Monday, September 14, 2009

Expanding. Changing. Stretching.

My focus this year has been on expanding. Expanding in the sense of taking my foundation, those things that I have mastered and moving out from them as a means of growth. Unfurling and working my way forward gently. I like to picture myself in the center of a spiral, venturing out in a closely knit circular line all attached to a source, a center a purpose. Expanding cohesively, gradually and in this gently pushing myself to knew levels.

This weekend I ran the Ikea Half Marathon. I have run it once before, just a few weeks out from my bike accident last year. I took it easy then, as I wasn't sure how my sprained shoulder would react to the persistent pounding. I went out conservatively and found at the end I had plenty of juice left. I crossed the finish line with a spring in my step, a smile on my face, and the feeling that while I could have done better, getting back to racing successfully was way more than enough.

This year I ran the race with my running buddy Jess and approached it feeling differently than I have about any other major race. I didn't feel nervous. I didn't feel connected to the exiting and adrenaline producing atmosphere of race day but rather approached it as a utilitarian exercise. I have not run a distance race since the marathon, and I had not diligently prepared for this race. Sure, I have kept up my mileage, worked on speed, ate a well balanced meal the night before, I did not feel wholly unprepared yet it had not been my focus.

I wasn't sure how things would turn out out but I trusted I could complete the distance. I knew that much. Slogging through the last miles of the marathon where every step made a current of pain run through me let me know that 13 miles, no matter what, would be doable.

We started out downhill, the day was slight bit chilly but not cold, overcast but with the sun peeking through a few dusky grey clouds. Perfect for a race of some distance. As we began I felt a surge of joy, being there, being a part of a packe, doing sothing as elemental as putting one foot in front of the other as fast as we could go within reason it felt lovely, right. Racing brings with it a sense of civility married to an animal drive. We compete as well as bolseter each other, we look at the fastest runners with a sense of awe and encouragement no matter where we fall in the pack. We all come to this place to be a part of somethign as well as to run our own race.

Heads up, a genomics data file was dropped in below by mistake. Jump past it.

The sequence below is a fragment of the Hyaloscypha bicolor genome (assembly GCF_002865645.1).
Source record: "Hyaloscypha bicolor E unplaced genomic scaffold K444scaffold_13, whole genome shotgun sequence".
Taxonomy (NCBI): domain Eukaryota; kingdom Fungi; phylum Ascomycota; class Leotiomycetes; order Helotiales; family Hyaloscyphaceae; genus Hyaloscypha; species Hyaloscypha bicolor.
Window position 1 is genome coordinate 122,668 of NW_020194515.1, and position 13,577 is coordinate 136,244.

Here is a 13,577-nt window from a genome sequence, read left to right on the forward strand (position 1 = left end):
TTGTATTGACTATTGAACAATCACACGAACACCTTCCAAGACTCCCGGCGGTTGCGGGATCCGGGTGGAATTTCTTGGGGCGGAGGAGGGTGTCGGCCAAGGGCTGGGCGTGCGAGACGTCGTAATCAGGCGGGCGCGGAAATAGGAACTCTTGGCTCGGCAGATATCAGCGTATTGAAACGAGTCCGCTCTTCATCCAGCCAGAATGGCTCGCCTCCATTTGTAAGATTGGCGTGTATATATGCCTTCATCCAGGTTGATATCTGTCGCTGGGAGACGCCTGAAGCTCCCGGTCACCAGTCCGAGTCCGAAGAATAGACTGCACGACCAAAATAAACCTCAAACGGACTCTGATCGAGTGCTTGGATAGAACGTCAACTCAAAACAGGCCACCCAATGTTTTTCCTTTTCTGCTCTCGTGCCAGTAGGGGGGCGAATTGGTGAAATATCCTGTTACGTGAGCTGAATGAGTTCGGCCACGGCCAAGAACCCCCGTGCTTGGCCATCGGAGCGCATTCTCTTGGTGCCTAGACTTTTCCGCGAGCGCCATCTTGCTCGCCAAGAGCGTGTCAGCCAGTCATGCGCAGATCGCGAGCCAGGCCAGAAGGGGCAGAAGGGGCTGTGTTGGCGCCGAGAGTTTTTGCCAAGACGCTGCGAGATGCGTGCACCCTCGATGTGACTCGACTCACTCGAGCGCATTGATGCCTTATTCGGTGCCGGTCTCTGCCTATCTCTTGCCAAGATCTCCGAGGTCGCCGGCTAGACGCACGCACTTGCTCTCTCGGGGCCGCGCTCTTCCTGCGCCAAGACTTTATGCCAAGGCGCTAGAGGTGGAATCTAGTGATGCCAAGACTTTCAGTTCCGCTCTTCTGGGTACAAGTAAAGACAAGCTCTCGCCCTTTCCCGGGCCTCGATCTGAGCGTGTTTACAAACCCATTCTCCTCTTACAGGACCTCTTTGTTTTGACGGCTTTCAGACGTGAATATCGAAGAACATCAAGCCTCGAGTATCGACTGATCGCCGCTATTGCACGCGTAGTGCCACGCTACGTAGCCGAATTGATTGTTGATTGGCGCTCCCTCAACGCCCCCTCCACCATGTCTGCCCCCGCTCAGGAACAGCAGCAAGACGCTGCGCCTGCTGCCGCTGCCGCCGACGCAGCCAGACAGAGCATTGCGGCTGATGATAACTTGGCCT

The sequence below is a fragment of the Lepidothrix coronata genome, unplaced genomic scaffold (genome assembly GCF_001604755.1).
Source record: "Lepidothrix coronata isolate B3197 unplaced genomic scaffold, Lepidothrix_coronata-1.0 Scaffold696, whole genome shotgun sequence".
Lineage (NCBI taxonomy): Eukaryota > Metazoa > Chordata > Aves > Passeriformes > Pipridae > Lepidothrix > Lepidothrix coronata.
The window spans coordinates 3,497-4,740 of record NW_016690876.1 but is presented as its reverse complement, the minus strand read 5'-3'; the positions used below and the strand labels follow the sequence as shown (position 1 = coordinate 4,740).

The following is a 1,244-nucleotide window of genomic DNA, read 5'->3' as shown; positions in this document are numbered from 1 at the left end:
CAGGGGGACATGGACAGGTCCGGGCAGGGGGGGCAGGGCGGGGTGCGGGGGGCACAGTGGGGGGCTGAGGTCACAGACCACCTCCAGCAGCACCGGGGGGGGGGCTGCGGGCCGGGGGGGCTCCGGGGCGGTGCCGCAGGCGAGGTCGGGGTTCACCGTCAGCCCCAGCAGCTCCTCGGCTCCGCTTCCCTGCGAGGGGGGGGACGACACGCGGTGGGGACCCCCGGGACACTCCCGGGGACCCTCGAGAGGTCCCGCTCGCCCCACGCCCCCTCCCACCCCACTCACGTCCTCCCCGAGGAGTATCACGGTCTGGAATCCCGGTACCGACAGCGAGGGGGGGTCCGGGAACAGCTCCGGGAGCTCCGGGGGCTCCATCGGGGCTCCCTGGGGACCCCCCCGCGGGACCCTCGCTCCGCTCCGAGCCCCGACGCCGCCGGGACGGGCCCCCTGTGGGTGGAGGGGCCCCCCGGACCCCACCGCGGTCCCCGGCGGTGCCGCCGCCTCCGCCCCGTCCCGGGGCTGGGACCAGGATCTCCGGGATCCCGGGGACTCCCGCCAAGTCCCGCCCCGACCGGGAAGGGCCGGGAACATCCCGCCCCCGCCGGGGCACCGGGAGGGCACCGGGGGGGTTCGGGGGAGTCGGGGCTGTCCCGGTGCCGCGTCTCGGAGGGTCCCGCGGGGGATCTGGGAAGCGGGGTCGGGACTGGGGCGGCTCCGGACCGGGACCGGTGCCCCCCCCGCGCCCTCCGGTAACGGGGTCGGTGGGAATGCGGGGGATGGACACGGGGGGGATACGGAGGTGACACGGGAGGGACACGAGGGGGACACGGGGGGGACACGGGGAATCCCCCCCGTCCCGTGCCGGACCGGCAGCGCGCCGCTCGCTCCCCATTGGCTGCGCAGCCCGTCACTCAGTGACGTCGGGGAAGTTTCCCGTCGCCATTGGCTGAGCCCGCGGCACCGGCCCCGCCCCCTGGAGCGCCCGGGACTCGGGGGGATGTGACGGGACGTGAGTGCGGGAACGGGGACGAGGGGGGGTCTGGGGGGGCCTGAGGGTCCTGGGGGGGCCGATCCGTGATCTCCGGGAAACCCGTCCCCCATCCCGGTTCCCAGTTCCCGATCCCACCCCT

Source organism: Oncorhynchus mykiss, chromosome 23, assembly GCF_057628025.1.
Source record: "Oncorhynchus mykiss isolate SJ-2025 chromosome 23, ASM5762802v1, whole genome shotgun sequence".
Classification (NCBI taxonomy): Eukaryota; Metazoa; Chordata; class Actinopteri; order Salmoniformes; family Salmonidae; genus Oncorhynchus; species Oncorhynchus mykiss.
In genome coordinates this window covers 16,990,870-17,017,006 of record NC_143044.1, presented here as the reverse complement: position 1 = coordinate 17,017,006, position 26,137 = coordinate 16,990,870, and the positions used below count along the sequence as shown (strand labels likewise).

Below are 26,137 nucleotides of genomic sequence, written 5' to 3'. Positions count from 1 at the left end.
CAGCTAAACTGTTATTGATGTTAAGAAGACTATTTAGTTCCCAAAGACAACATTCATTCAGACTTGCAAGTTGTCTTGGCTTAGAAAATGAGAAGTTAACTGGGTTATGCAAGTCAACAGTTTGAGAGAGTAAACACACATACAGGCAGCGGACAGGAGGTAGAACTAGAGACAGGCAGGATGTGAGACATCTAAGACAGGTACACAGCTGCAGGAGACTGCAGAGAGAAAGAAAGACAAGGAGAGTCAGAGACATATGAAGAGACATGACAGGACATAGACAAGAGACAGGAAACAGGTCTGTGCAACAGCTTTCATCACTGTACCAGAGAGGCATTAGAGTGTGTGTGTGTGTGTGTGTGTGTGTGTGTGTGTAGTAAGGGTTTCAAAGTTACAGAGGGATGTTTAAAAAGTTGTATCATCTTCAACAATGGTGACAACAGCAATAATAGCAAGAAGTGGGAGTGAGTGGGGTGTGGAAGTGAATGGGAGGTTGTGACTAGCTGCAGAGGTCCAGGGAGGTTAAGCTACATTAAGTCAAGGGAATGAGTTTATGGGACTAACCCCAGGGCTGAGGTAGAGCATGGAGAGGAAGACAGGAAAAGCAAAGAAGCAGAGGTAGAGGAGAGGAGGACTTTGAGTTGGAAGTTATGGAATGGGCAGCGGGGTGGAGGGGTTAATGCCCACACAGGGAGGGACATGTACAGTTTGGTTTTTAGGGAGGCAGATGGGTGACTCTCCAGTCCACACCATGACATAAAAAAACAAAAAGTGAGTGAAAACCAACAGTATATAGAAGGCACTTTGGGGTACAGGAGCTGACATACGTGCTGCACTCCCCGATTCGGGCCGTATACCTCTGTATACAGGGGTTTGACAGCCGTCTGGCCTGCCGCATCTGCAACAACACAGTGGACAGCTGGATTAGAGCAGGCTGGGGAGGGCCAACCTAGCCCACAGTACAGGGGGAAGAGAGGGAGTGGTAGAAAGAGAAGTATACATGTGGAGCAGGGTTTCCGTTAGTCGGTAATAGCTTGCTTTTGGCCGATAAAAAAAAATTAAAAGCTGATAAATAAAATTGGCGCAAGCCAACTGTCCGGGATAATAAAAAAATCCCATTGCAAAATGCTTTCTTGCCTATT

I ran the race just a bit outside of my comfort zone and had very little left in me by the last three miles. I made it through -- finishing in a very respectable 1:50, just under a personal record.

I worry sometimes about setting high expectations for myself. Goals like qualifying for Boston seem so out of reach, I make tiny strides but the progress seems so slow. It is not easy to get faster, to endure longer, to push myself beyond my comfort zone. When I look back on where I started from I am amazed at how far and how fast I came -- it is and has been hard work but it always felt so simple, so natural, or perhaps I remember it that way only because this moment of striving and reaching further seems so hard. Still at the heart of it all, I believe I can make it further that I can get faster, that expansion happens not all at once, but slowly with hard work, dedication, and love. Patience, openess, and showing up will get me to the next level, nothing more, nothing less. I am right where I need to be.

Thursday, September 3, 2009


Fall returns and with it chillier nights, falling leaves, and for me, a return to distance running. This summer I completed four 5k's, and feel well on my way to my goal of minute off my time from 2008. The curse is still with me around Run Around the Square, I came down with a pretty nasty cold a few days before the race, again running it just to finish as I have in years past. I'm beginning to believe I should never plan to run RATS fast something in the universe is telling me to slow it down. Still, it was great to be out there with some many folks, and to have my own little cheering crew. Running a race by myself is not something I shy away from, but having people there running it and watching does make a difference.

One thing that the summer brought was the addition of dedicated speed work to my weekly routine -- one of my least favorite running related activities, but one of the most beneficial to improving my overall strength and performance. Each week my running buddy and I meet up at the track, and run all out for various (short) distances, jogging between each to recover. It is never easy but there is some satisfaction to be gleaned from completing each leg and not collapsing into an anaerobic heap. There's something subtly exciting about the feel of lactic acid building in the legs, pushing past the point of no return.

I feel like my life is in the midst of some pretty big transitions, even though it may not seem so on the surface. My old way of doing things is no longer working for me, what once was comfortable and easy no longer seems that way. I remind myself that what seems hard now can be the gateway to greater strength, that through challenge and struggle we can access a potential we could not begin to dream of previously.